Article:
Your chance to sound off about a hot button issue.
What do you think about the Keystone Pipeline? Why has it become such a lightning rod?
Do these facts change your opinion?
Keystone is a multi-phased project. Several sections have already been built and are in use. The Keystone XL pipeline that is under consideration and the subject of controversy is the last of four phases.
Oil extracted from the tar sands/oil sands in Alberta, Canada is called bitumen. At 57 degrees fahrenheit it is as hard as a hockey puck. It must be warmed or diluted before it can be piped. Extraction is energy intensive.
The proposed Keystone XL pipeline crosses an international border. Approval depends on a finding by President Obama’s administration that construction will be in the national interest. Proponents say it will help the economy and lessen dependence on oil from hostile suppliers. Opponents say it will worsen global warming, and that spills will cause environmental damage.
￼Existing pipelines: Three segments of the pipeline are already in use: (1) Hardisty, Alberta to Steel City, Nebraska and Pakota, Illinois. (2) Steele City to Cushing, Oklahoma, and (3) Cushing to Port Arthur, Texas. The controversial route more or less duplicates the Hardisty to Steele City route, but is shorter (see green line on map, runs through Baker, Montana).
Several additional pipeline routes to carry oil across Canada are being planned; and, a pipe parallel to an existing line from Hardisty to Wisconsin, has been proposed.
Spills: Over the last ten years, 4.1 million gallons of petroleum and hazardous liquids have been spilled each year in pipeline accidents, causing an average of two deaths per year. Property damage: $263 million annually. The Keystone Phase 1 pipeline, which opened in 2009, has had 12 reported leaks. In 2010, over a million gallons of Canadian diluted bitumen spilled from a pipeline into the Kalamazoo River. As of Aug. 2013, Enbridge Corporation, the company that built and maintains the pipeline, had spent more than $1 billion to repair and mitigate the damage. Cleanup is still underway.
Train transport: The number of train shipments of bitumen-derived oil has increased exponentially in recent years. Transporting by train is more dangerous than by pipeline.
Train accidents involving oil transport in 2013:
- ￼July, Lac Megantic, Quebec: Oil train derailed and seventy two tanker cars exploded and burned. Forty seven people died. Forty downtown buildings were destroyed. Cleanup estimate: at least $200 million.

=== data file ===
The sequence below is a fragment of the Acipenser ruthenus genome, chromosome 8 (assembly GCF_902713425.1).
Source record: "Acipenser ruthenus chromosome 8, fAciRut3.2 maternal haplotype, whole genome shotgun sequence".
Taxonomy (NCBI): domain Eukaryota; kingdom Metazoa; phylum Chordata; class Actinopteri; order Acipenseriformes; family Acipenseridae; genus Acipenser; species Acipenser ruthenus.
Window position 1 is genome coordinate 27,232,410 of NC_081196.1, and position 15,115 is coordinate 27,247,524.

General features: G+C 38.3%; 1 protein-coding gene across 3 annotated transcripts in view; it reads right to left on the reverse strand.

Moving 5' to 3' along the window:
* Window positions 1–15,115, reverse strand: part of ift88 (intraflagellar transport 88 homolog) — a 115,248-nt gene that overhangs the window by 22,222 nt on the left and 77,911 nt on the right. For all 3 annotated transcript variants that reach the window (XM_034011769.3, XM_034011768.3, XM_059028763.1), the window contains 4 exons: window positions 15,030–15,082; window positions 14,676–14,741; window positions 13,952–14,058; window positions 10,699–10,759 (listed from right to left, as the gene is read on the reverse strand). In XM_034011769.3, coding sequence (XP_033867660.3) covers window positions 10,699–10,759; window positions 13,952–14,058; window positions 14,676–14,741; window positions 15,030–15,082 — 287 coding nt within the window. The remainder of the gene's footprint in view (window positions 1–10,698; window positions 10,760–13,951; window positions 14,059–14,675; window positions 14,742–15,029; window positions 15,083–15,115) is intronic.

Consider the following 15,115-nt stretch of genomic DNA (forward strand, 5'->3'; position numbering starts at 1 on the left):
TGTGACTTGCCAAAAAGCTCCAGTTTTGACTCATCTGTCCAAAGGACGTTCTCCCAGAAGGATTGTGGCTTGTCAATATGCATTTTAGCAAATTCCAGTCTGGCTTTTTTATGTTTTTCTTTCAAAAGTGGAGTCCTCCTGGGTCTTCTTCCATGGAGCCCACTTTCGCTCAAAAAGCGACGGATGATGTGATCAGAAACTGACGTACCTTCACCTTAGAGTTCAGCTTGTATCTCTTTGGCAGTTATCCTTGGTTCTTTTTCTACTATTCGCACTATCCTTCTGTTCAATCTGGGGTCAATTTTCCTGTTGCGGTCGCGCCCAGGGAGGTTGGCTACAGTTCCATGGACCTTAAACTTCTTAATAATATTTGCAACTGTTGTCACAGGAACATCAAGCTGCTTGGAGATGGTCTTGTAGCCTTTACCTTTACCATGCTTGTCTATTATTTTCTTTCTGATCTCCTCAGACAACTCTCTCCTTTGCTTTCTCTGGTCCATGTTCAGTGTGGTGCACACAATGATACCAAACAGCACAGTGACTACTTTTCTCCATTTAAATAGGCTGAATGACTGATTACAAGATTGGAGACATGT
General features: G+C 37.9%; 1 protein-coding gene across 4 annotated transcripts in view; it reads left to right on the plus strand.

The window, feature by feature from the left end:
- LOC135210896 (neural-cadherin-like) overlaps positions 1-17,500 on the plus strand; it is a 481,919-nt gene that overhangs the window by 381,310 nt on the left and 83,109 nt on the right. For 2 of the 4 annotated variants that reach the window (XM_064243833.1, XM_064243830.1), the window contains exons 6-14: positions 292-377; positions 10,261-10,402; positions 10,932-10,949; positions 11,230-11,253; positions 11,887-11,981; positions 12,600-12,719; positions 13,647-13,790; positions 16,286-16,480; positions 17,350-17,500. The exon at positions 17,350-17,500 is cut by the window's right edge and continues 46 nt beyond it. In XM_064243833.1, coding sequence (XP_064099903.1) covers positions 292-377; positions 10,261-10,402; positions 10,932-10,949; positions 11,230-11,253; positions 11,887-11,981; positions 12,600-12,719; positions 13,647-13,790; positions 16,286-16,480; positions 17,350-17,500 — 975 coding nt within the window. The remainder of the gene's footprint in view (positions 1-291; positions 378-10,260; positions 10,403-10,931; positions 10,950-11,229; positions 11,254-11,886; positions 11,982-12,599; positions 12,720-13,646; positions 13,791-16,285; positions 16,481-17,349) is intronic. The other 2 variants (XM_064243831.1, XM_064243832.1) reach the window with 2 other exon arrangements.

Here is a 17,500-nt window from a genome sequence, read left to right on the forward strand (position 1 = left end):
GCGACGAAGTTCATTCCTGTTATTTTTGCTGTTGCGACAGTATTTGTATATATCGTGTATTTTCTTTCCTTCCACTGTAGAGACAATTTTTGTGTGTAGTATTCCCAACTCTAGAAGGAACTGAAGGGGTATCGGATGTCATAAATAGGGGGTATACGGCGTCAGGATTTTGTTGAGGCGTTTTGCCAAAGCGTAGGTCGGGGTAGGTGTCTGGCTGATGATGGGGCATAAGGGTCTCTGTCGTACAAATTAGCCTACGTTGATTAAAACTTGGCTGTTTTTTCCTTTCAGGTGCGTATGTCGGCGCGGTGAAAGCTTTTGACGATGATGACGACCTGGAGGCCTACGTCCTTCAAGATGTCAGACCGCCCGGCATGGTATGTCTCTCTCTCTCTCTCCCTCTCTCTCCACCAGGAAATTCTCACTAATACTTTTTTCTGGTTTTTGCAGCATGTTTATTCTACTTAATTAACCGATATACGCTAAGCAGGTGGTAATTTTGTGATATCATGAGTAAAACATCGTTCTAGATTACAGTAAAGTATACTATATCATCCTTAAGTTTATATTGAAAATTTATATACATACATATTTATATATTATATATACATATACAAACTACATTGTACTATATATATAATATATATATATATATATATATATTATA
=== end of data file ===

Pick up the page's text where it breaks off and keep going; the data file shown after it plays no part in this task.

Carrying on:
- Oct., Gainford, Alberta: Four rail cars carrying crude oil and nine carrying liquified petroleum gas derailed in Alberta. The fire burned for days.
- Nov., Aliceville, Alabama: Crude-oil tanker train derailed and burned. Released up to 750,000 gallons of oil.
- Dec., Casselton, North Dakota: 20 cars in a train carrying crude oil ignited after colliding with a derailed grain train near Casselton, N.D., sending up a fireball and spilling an estimated to 476,000 gallons of oil.
Environmental impact of bitumen vs. ordinary oil: From shale to tail pipe, bitumen releases 17 to 20 % more carbon into the atmosphere than regular gasoline.
Jobs: temporary jobs (one year or less, full and part time) 42,000. Permanent jobs: 30 to 50.
Scribbler’s view: It was a surprise to learn how much of the Keystone Pipeline is already finished, how common pipeline spills are and how much oil is transported by rail. Tar sands oil extraction is more dangerous and dirtier than I thought, and more of a done deal.
The last phase of the XL project will probably be approved. Even if it isn’t, stopping the construction of the pipeline will not end the extraction, shipment and burning of bitumen-derived oil from Canada. At most it would increase costs. This is a symbolic fight, a line in the ‘sand,’ and rallying point to organize fights against practices which worsen climate change.The legacy and value of the controversy will be new political alliances, and that the fight has brought the issue to the headlines.
How do you think Congress and the President should/will resolve the Keystone controversy?